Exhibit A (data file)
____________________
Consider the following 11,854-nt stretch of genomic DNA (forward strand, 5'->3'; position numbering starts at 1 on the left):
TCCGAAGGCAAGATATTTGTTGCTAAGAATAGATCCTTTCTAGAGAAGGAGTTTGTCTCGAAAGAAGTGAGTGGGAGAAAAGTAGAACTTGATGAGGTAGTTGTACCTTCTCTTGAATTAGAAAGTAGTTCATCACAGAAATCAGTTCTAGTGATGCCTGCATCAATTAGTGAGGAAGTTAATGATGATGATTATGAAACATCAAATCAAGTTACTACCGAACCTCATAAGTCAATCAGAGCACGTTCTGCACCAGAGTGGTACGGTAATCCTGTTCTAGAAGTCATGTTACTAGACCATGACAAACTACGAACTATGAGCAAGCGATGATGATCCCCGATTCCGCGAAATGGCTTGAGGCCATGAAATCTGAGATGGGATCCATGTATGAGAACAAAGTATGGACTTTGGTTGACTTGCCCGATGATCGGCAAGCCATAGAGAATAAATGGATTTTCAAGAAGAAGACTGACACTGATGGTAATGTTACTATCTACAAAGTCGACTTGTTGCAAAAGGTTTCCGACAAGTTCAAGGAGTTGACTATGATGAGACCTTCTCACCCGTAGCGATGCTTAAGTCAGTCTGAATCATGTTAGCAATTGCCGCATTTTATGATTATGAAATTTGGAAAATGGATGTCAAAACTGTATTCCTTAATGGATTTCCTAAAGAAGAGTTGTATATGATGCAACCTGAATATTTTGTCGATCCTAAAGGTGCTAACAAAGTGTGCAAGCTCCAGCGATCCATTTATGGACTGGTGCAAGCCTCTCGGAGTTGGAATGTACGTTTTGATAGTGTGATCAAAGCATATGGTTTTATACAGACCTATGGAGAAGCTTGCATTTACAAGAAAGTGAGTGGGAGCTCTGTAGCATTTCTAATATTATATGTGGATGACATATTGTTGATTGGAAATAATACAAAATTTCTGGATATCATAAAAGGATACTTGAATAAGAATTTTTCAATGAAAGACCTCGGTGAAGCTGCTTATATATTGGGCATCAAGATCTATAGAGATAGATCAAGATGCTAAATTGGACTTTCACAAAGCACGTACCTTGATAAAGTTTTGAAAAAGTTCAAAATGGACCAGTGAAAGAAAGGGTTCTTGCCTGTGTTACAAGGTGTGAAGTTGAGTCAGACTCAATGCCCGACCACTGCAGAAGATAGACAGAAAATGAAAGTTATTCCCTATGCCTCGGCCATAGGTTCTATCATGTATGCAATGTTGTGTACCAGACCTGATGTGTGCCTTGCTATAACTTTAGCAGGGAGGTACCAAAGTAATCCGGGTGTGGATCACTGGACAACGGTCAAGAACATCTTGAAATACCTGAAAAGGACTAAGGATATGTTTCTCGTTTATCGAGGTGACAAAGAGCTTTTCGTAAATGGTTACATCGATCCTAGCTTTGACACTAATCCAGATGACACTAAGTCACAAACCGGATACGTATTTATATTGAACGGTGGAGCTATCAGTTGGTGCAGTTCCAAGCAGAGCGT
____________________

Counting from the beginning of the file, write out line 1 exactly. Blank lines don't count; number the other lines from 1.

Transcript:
Consider the following 11,854-nt stretch of genomic DNA (forward strand, 5'->3'; position numbering starts at 1 on the left):